Estonian premier quits after Tallinn development scandal

Estonian premier quits after Tallinn development scandal
Prime Minister Juri Ratas presenting his resignation to President Kersti Kaljulaid.
By Linas Jegelevicius in Vilnius January 13, 2021

Estonian Prime Minister Juri Ratas resigned on January 13  over the chief state prosecutor's decision to investigate a Tallinn real estate scandal. President Kersti Kaljulaid immediately asked opposition Reform Party leader Kaja Kallas to try to form a government, putting an end to the country's turbulent and controversial populist left-right coalition after less than two years in power.

As reported by bne Intellinews, Estonia's chief state prosecutor announced on January 12 that he is investigating allegations of corruption against two of the ruling parties’ top officials involving government loans given to Tallinn's controversial Porto Franco real estate development project in return for party donations.

"This decision, as I said, was made as a result of consultations with the board of the Estonian Centre Party, fellow members of the party group, closest people to my post. And while there definitely would be different solutions, only one of them seemed to be right," said Ratas said, who denied being informed about the dubious financing of Porto Franco in any way.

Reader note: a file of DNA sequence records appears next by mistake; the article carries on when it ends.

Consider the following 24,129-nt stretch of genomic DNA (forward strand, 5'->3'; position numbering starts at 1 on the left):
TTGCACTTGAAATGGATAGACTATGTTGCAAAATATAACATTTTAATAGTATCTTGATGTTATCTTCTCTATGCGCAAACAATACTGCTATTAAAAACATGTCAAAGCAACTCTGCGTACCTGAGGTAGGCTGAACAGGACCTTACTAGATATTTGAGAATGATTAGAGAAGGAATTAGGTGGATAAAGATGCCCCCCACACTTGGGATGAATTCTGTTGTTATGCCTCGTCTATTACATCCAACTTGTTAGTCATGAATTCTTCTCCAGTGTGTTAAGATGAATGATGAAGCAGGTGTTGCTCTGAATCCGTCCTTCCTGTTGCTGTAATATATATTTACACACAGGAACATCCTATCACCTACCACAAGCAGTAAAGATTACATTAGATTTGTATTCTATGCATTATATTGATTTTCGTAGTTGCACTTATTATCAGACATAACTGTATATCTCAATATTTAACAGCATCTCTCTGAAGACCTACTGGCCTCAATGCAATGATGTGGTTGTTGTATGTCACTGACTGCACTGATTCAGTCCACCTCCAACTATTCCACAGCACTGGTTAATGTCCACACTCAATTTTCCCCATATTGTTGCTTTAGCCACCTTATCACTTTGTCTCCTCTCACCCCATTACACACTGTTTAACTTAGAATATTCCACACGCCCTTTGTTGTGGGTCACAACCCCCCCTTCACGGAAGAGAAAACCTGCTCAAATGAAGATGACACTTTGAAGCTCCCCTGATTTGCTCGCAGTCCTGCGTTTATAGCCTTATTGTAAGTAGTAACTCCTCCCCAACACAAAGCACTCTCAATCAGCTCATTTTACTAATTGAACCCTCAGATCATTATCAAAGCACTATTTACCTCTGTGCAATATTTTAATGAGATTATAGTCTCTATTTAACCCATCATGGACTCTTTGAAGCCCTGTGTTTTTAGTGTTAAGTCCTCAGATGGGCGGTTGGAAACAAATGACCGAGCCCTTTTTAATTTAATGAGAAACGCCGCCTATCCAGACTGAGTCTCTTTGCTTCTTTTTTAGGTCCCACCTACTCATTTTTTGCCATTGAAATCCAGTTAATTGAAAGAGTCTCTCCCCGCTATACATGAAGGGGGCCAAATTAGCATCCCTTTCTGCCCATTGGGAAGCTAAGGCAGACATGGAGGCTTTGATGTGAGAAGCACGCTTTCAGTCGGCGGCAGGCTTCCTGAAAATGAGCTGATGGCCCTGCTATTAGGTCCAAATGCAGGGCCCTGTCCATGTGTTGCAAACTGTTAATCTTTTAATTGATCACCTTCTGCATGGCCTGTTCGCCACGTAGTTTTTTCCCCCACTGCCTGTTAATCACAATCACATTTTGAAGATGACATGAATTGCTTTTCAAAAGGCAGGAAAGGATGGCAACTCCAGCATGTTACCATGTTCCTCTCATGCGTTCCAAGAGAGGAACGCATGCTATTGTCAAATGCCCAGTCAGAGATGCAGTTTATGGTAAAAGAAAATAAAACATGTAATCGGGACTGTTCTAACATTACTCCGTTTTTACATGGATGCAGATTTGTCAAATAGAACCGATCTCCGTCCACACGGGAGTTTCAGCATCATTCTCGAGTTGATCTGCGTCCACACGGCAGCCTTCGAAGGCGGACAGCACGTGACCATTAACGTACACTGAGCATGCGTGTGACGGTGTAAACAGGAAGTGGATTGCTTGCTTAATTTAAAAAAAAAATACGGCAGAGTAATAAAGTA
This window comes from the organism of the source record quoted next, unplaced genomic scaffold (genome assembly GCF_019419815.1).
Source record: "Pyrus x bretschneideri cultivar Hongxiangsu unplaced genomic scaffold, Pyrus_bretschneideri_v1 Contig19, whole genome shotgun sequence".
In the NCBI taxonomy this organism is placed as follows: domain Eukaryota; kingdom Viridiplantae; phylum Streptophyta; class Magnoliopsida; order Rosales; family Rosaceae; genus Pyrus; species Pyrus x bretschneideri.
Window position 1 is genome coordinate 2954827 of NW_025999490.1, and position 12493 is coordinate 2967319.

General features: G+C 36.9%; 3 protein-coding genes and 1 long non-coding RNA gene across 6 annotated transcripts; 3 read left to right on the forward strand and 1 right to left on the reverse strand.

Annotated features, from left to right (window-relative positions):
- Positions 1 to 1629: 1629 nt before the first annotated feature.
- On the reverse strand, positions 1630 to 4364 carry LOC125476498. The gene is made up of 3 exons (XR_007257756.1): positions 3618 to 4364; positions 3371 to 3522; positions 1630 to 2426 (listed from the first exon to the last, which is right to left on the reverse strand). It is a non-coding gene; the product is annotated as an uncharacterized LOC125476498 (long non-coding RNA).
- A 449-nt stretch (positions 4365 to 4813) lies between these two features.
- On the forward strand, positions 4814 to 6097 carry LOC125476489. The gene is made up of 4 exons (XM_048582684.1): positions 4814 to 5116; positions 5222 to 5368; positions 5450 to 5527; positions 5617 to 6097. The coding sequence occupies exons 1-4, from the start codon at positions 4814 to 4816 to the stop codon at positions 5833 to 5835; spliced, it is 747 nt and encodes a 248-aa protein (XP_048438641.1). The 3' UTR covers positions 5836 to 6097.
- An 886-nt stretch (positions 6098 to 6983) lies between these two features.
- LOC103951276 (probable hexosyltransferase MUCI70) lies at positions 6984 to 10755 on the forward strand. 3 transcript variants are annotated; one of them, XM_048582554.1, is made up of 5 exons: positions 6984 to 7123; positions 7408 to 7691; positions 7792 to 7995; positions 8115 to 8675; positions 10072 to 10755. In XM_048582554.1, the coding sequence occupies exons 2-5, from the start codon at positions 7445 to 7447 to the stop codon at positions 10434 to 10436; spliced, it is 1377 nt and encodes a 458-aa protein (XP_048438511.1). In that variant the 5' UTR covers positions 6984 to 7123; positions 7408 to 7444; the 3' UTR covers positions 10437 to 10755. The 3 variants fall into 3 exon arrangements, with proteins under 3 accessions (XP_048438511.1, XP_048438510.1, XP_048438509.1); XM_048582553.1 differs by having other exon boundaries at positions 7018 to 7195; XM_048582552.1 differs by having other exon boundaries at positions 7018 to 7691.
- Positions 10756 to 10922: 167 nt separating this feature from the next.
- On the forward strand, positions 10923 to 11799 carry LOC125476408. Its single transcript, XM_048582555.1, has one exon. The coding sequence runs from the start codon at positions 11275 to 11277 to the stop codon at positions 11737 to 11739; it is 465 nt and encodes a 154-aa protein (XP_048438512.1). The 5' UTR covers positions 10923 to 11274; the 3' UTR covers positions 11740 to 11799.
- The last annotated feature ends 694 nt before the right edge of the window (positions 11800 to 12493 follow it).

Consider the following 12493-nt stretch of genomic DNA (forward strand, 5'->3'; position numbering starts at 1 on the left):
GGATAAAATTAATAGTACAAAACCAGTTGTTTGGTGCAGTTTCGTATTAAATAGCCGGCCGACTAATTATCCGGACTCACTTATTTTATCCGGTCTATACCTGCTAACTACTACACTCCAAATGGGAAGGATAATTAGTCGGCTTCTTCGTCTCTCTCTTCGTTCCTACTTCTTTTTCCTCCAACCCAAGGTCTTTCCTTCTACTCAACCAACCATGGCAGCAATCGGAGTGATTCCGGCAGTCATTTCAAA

"The suspicions lodged by the Office of the Prosecutor General do not yet mean that someone is definitely guilty, but they inevitably cast a serious shadow on all the parties involved. In such a situation, giving, through my resignation, a possibility to shed light on all circumstances and achieve clarity seems the only right thing to do. Under conditions of political and societal calm, I am convinced that the investigating authorities will do their work professionally and without bias and will establish the definitive truth also in this case," Ratas said.

Taavi Pern, the chief state prosecutor, said that all in all five persons have been declared as suspects in the case and an investigation will determine which suspicions are founded. The suspects include the Centre Party's secretary general Mihhail Korb, Kersti Kracht, an adviser to the Conservative People's Party (EKRE) minister of finance, and businessman Hillar Teder.